Note: This post is the fourth in our six-part “Back to School” series. Join us for more from this series next Tuesday!
I’m not saying that I’m brilliant, but I hang around a lot of brilliant people – brilliant people with brilliant kids receiving brilliant awards in their brilliant activities and associations. So you can imagine the awkward moment when one of my brilliant friends asks how my son is doing in school, and I have to respond with something like, “well, he’s making great improvements. He scored in the 60th percentile on his last standardized test, which is way up from the 10th percentile from a couple of years ago. We’re not sure how he managed to score 10% as I think you get around 15% just for spelling your name correctly.”
“Sounds like he’s doing well,” they generally respond through that shocked What do I say next? smile. That is, before changing the subject to something less uncomfortable like their great-aunt’s recent loss of bladder control.
These are the conversations that can take place in a community full of fabulous schools when you’re raising a child with certain educational challenges. And if I’m having these conversations as a mom, I can only imagine what my poor kid is going through.
We’re so proud of our son, and he’s really smart in many areas, but school is pretty difficult for him. He is making progress, but we’ve had to learn all about what it takes to set him up for successful learning – navigating our way through an IEP (individualized education plan), learning how to help him achieve his goals, and working closely with his classroom teacher as well as the teachers in the Learning Lab (a separate classroom for kids needing extra help where they disappointingly do not wear lab coats).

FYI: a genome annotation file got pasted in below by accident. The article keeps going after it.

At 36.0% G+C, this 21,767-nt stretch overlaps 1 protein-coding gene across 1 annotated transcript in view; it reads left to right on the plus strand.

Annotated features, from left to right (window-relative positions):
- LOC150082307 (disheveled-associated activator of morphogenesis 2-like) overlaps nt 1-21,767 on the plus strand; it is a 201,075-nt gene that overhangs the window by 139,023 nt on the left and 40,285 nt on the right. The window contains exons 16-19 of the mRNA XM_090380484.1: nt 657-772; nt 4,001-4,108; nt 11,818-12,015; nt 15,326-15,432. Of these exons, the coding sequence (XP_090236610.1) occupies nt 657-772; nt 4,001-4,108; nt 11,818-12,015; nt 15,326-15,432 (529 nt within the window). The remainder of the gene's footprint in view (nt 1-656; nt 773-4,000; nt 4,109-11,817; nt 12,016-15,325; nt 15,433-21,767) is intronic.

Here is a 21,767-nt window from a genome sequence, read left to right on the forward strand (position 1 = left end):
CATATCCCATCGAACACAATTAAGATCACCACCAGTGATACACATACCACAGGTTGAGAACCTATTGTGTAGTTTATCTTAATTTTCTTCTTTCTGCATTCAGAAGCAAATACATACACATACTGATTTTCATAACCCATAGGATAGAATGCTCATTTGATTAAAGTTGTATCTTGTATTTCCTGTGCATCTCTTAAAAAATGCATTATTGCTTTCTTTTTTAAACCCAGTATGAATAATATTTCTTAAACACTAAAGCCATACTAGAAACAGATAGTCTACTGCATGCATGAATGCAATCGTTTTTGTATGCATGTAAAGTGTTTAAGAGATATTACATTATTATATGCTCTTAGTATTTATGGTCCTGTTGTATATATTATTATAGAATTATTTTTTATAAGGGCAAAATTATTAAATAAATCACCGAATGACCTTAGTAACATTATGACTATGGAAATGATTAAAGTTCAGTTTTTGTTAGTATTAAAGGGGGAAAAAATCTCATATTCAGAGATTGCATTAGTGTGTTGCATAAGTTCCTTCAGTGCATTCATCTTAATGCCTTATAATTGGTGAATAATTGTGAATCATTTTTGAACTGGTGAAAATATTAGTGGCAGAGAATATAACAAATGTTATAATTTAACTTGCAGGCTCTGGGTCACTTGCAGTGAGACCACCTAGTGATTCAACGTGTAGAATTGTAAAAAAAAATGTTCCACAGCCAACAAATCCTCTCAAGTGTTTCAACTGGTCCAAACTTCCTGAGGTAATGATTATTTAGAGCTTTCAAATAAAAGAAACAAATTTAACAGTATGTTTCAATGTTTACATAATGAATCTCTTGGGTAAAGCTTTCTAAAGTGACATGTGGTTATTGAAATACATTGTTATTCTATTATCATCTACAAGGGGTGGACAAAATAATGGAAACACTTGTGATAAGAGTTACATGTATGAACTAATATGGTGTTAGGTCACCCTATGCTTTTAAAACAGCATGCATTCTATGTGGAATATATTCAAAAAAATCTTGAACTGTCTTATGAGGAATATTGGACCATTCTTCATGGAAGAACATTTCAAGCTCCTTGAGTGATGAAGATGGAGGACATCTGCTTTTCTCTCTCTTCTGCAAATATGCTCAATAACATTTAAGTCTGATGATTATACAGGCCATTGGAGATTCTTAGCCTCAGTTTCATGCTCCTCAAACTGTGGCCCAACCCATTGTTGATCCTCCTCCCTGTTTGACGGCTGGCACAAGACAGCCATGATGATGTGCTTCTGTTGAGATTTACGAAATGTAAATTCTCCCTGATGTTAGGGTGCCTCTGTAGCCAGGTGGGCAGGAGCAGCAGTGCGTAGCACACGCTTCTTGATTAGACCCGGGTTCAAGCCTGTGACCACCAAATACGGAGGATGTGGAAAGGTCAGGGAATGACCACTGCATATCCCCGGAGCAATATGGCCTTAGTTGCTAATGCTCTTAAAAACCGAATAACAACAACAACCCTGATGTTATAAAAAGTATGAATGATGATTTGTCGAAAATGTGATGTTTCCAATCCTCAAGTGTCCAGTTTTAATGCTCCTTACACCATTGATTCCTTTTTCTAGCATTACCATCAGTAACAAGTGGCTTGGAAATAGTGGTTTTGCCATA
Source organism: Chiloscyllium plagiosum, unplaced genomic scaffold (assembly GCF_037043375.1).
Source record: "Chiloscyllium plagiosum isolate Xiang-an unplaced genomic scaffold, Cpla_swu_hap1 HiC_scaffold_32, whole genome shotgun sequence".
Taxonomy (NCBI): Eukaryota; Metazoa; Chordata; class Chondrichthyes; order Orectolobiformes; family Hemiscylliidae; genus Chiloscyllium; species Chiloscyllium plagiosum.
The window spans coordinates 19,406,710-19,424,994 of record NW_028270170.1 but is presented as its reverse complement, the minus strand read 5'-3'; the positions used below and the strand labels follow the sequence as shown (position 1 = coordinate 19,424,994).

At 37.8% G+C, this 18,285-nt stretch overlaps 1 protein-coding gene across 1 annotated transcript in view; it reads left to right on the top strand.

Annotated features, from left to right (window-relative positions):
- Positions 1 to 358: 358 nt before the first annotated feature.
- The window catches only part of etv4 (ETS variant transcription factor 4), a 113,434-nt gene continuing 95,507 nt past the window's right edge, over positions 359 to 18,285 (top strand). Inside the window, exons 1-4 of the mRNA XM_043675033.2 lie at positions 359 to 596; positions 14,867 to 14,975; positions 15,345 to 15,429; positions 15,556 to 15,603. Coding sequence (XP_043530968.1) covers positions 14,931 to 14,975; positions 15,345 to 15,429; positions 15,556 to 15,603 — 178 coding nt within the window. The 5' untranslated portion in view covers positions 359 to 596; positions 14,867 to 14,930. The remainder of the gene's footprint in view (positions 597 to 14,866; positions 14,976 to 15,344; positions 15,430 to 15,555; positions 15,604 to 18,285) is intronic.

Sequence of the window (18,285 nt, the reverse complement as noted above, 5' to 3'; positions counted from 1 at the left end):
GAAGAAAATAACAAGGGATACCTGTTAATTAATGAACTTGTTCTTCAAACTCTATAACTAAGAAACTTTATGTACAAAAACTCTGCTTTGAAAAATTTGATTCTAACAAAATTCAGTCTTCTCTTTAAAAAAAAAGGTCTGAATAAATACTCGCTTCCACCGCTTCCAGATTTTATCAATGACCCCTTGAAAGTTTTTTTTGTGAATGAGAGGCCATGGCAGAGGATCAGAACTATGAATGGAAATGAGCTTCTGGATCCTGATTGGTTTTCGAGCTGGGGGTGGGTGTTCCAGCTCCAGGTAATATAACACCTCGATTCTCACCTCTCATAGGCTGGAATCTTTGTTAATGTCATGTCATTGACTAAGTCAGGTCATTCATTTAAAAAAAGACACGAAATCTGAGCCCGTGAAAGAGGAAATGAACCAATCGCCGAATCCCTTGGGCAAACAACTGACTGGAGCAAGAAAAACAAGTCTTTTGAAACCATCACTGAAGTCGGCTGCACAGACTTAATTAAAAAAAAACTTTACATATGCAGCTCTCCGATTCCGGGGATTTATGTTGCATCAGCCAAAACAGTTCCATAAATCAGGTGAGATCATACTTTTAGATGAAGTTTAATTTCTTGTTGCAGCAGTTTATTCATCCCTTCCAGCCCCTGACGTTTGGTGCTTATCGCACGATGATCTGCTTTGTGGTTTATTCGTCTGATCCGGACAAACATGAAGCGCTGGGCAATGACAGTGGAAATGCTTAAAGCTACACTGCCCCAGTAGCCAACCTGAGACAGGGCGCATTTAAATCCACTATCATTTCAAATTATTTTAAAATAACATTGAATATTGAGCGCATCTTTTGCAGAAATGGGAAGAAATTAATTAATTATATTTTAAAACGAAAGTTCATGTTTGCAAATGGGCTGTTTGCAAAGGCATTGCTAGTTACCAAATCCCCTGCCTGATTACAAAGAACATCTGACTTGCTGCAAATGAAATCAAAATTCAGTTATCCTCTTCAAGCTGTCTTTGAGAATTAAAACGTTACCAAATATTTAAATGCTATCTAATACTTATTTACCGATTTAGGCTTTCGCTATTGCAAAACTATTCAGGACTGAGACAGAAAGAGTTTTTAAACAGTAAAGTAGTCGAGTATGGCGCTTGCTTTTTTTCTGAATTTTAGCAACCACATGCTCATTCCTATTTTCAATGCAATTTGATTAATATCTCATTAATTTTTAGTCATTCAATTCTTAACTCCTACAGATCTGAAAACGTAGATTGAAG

My husband and I try our hardest to do everything we’ve been told by experts, but I’ve got to tell you – it’s a lot of work, and it can be challenging. Homework time at our house often involves a lot of crying, pouting, and fuming – and that’s just from the parents. You throw my son’s actions into the mix and there’s nearly enough drama to be on Jerry Springer. Plus it can be very time-consuming, some days lasting right up until bedtime. And as parents you have to play a balancing act of knowing how much help is actually helpful without overdoing it. There’s just a lot to it.
But we do all of this in the hope that he’ll do well enough to graduate from high school, go to college, become independent, and be a productive member of society. That’s part of our job as parents, right? We’re led to believe that ensuring our children graduate with an acceptable GPA is our main responsibility … but is it really?
I don’t know about you, but the people I admire most are not necessarily those with the most honors, but those who are the most honorable and kind. They’re the ones shoveling the neighbors’ driveways in the bitter cold and sleet or foregoing a trip to Italy to go on one for Haiti relief. They know how to say “I’m sorry” and how to forgive a friend. They open the door for strangers and treat restaurant servers with respect. They are honest and loyal, they are passionate and brave. They give generously, love intentionally, and speak up for those in need. These are the type of people I hope my son grows up to be.
Don’t get me wrong – I’m not saying that we have to choose character OR the classroom. To be honest, I hope my son ends up with both. But no matter how well our kids do in school, it’s good to remember where the emphasis should lie; the measure of our success as parents is what kind of people our children grow up to be, not simply how they look on paper.